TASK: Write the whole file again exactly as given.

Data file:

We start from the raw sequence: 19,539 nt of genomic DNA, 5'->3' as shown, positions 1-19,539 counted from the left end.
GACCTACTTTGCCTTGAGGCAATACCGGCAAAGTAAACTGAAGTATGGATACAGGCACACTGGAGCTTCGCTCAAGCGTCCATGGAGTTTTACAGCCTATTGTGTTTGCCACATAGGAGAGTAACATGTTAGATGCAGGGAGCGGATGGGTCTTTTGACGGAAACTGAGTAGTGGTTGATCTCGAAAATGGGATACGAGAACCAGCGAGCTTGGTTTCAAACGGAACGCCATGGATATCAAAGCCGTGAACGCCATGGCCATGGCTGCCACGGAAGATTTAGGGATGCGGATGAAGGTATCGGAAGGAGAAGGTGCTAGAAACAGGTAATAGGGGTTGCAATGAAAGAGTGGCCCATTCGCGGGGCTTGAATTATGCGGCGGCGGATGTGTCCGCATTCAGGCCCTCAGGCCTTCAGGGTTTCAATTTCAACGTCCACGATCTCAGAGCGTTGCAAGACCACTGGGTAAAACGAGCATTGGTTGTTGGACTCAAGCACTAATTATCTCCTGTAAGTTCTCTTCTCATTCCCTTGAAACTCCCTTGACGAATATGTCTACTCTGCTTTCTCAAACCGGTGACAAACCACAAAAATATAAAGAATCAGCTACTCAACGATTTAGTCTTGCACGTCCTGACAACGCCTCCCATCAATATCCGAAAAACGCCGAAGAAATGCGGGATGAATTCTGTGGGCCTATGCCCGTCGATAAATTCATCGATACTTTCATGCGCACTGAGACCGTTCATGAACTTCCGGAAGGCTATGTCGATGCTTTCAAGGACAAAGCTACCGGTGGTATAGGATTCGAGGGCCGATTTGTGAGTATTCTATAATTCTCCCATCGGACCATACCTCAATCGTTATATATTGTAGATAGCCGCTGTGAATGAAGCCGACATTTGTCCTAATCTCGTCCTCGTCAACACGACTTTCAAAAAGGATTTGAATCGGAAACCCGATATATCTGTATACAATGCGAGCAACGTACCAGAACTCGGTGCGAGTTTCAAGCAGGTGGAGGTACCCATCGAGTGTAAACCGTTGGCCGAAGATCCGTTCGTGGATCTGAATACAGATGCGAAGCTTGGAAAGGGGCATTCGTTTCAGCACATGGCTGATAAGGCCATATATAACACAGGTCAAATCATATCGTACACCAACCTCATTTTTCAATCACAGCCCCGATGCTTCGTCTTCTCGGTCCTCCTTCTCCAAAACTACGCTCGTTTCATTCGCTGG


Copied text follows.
We start from the raw sequence: 19,539 nt of genomic DNA, 5'->3' as shown, positions 1-19,539 counted from the left end.
GACCTACTTTGCCTTGAGGCAATACCGGCAAAGTAAACTGAAGTATGGATACAGGCACACTGGAGCTTCGCTCAAGCGTCCATGGAGTTTTACAGCCTATTGTGTTTGCCACATAGGAGAGTAACATGTTAGATGCAGGGAGCGGATGGGTCTTTTGACGGAAACTGAGTAGTGGTTGATCTCGAAAATGGGATACGAGAACCAGCGAGCTTGGTTTCAAACGGAACGCCATGGATATCAAAGCCGTGAACGCCATGGCCATGGCTGCCACGGAAGATTTAGGGATGCGGATGAAGGTATCGGAAGGAGAAGGTGCTAGAAACAGGTAATAGGGGTTGCAATGAAAGAGTGGCCCATTCGCGGGGCTTGAATTATGCGGCGGCGGATGTGTCCGCATTCAGGCCCTCAGGCCTTCAGGGTTTCAATTTCAACGTCCACGATCTCAGAGCGTTGCAAGACCACTGGGTAAAACGAGCATTGGTTGTTGGACTCAAGCACTAATTATCTCCTGTAAGTTCTCTTCTCATTCCCTTGAAACTCCCTTGACGAATATGTCTACTCTGCTTTCTCAAACCGGTGACAAACCACAAAAATATAAAGAATCAGCTACTCAACGATTTAGTCTTGCACGTCCTGACAACGCCTCCCATCAATATCCGAAAAACGCCGAAGAAATGCGGGATGAATTCTGTGGGCCTATGCCCGTCGATAAATTCATCGATACTTTCATGCGCACTGAGACCGTTCATGAACTTCCGGAAGGCTATGTCGATGCTTTCAAGGACAAAGCTACCGGTGGTATAGGATTCGAGGGCCGATTTGTGAGTATTCTATAATTCTCCCATCGGACCATACCTCAATCGTTATATATTGTAGATAGCCGCTGTGAATGAAGCCGACATTTGTCCTAATCTCGTCCTCGTCAACACGACTTTCAAAAAGGATTTGAATCGGAAACCCGATATATCTGTATACAATGCGAGCAACGTACCAGAACTCGGTGCGAGTTTCAAGCAGGTGGAGGTACCCATCGAGTGTAAACCGTTGGCCGAAGATCCGTTCGTGGATCTGAATACAGATGCGAAGCTTGGAAAGGGGCATTCGTTTCAGCACATGGCTGATAAGGCCATATATAACACAGGTCAAATCATATCGTACACCAACCTCATTTTTCAATCACAGCCCCGATGCTTCGTCTTCTCGGTCCTCCTTCTCCAAAACTACGCTCGTTTCATTCGCTGG